The chips are falling into place. State representatives have been invited. Examples of restored historic bridges being restored are being collected, together with the costs. The motivation and the ideas towards saving the bridge is running sky-high. And since yesterday, the signatures on the petition to save the bridge and facebook likes are coming in like a wave of water rushing with great intensity down the canal. 🙂
This was the mentality of the committee as we met at the Rechenhaus Restaurant next to the Bockau Arch Bridge last night (on 17 April). Since our first meeting a month and a half ago (and with it, the start of this blog series), members have been calling around to get the people involved and join in the debate to save the bridge. And despite some missing ingredients, we already have a full set of people willing to sit down and discuss ways to save the bridge. And with that, here is what we know:
On 24th April at 11:00am, we will meet at the Bockau Arch Bridge (in case of bad weather- at Schneeberger Strasse 1 in Albernau). There we will have the following people on hand to discuss about the future of the bridge:
State representatives of Saxony:
Stephan Hösl (Christian Democrats)
Luise Neuhaus-Wartenberg (Linke- Socialist Party)
Karin Wilke (Alternative for Germany- Far right party)
Ulrike Kahl (The Green Party)
Members of the Ministries of Business and Transportation, plus Interior, The Mayor of Bockau- Siegrid Baumann.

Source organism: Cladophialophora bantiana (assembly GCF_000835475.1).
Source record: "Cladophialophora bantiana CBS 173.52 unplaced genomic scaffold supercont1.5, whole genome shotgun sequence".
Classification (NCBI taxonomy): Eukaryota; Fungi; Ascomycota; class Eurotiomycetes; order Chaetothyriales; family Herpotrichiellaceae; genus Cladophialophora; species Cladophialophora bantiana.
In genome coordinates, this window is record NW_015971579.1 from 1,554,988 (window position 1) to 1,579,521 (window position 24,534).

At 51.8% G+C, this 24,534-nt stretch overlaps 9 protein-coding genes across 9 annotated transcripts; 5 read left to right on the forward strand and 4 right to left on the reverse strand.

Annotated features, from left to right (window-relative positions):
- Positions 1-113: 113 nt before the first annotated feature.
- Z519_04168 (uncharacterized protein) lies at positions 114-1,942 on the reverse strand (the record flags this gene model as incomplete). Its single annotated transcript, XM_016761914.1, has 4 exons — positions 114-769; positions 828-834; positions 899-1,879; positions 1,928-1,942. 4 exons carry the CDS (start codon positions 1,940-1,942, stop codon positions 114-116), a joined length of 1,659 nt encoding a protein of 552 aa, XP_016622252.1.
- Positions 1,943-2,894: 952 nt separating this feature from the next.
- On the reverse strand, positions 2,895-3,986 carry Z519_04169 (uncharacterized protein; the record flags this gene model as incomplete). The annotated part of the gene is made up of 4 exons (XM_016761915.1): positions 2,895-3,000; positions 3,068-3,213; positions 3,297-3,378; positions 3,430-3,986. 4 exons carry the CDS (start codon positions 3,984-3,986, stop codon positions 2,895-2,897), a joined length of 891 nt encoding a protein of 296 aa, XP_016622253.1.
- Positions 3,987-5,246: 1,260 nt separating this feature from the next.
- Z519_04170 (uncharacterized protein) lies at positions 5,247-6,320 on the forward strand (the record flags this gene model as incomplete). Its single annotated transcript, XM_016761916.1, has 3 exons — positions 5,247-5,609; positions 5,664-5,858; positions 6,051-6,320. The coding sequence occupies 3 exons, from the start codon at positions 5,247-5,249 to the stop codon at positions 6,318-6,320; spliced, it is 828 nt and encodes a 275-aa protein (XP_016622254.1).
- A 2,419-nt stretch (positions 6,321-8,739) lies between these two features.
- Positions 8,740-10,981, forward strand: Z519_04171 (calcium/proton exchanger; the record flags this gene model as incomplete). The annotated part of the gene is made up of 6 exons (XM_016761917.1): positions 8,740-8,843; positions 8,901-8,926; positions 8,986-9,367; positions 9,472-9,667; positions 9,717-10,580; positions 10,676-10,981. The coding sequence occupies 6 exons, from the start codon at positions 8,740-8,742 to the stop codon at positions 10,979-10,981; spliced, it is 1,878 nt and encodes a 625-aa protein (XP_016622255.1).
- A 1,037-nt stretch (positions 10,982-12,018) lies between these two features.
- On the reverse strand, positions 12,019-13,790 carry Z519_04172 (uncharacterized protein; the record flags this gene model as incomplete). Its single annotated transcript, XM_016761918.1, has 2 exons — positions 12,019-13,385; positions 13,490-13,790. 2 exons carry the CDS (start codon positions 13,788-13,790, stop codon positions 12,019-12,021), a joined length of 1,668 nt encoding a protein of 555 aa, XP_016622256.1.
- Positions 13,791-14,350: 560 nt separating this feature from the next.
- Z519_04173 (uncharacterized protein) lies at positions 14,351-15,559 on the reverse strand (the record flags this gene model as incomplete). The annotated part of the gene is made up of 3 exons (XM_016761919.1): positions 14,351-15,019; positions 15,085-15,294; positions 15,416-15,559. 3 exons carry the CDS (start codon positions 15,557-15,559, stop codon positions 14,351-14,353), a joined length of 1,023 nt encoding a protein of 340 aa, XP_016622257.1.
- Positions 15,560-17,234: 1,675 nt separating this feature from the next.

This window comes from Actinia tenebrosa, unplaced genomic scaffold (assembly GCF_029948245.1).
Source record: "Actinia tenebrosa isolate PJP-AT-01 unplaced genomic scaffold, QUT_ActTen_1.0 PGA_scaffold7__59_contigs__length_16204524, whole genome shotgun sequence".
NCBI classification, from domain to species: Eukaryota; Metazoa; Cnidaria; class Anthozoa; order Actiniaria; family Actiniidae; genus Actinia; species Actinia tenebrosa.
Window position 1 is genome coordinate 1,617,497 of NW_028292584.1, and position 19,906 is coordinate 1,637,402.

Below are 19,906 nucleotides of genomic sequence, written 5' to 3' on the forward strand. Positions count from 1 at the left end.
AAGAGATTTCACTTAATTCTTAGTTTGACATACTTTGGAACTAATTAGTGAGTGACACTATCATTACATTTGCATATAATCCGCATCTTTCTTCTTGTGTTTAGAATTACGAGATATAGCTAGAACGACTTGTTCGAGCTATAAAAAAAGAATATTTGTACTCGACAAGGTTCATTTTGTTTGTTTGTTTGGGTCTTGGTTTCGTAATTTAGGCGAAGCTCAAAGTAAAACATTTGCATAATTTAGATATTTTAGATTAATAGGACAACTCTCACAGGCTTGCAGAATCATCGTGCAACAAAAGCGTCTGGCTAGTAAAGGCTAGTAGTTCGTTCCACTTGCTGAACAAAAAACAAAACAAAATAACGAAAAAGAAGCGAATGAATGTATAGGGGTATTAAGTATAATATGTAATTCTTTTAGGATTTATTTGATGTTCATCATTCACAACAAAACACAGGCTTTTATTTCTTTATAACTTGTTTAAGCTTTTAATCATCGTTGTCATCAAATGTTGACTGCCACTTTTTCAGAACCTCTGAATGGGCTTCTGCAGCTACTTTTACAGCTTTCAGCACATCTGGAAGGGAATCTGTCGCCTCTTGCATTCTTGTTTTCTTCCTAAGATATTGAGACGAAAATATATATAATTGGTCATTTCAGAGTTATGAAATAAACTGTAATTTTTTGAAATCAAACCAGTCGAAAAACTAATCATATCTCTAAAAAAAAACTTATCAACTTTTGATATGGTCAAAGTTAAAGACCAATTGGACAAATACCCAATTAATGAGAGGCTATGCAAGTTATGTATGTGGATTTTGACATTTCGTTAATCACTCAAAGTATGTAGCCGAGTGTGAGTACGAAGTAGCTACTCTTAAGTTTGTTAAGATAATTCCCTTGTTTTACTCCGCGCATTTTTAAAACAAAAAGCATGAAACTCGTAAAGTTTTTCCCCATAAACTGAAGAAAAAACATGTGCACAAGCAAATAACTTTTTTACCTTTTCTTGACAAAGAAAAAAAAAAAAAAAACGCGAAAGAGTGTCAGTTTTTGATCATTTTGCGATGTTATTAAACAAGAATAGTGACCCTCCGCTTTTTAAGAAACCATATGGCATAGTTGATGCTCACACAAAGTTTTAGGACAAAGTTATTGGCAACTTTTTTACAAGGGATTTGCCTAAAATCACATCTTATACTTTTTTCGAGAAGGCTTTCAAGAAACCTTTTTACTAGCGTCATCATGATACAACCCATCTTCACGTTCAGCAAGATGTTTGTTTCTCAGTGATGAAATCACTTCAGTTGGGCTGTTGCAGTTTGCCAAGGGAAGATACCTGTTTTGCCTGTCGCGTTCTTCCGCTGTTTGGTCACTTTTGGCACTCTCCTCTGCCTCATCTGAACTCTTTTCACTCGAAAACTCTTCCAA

The list is not completed as we’re looking at inviting someone from the Ministry for Cultural Heritage of Saxony, a representative from the Social Democratic Party and the Free Liberal Party, regional bike organizations, the mayors of Zschorlau, Aue and Schneeberg, and especially experts involved with restoring historic bridges in Saxony. And we have enough examples to go around.
We have collected many examples of bridges that are being restored or are planned to be restored in Saxony, with some cost figures that dwarf the increasing cost for building the new bridge on a new alignment. Already mentioned in an article is the reconstruction of the Hirschgraben (or as some call it Hirschgrund) Bridge in Glauchau at a cost of 1.4 Million Euros, we also have a new project that will be launched this summer with the unique Ratzkotz Arch Bridge near Görlitz (at 2.4 million Euros) and the Eger Bridge near Reichenbach for 2.5 million Euros. Another bridge in the vicinity of Marienberg at Oberlochmühle is being considered for renovation to become a rails-to-trails crossing after sitting idle for over four decades. All these examples are stone arches about the same length as the Bockau Arch Bridge. We’re hoping that at least one of the project representatives can join to talk about the funding for the project. Also wishful thinking is a film documentary about the bridge similar to a couple examples, including the Frank Wood Bridge in Maine. But we’ll have to wait and see if this is even possible, given the time and cost for producing even a 3-5 minute segment.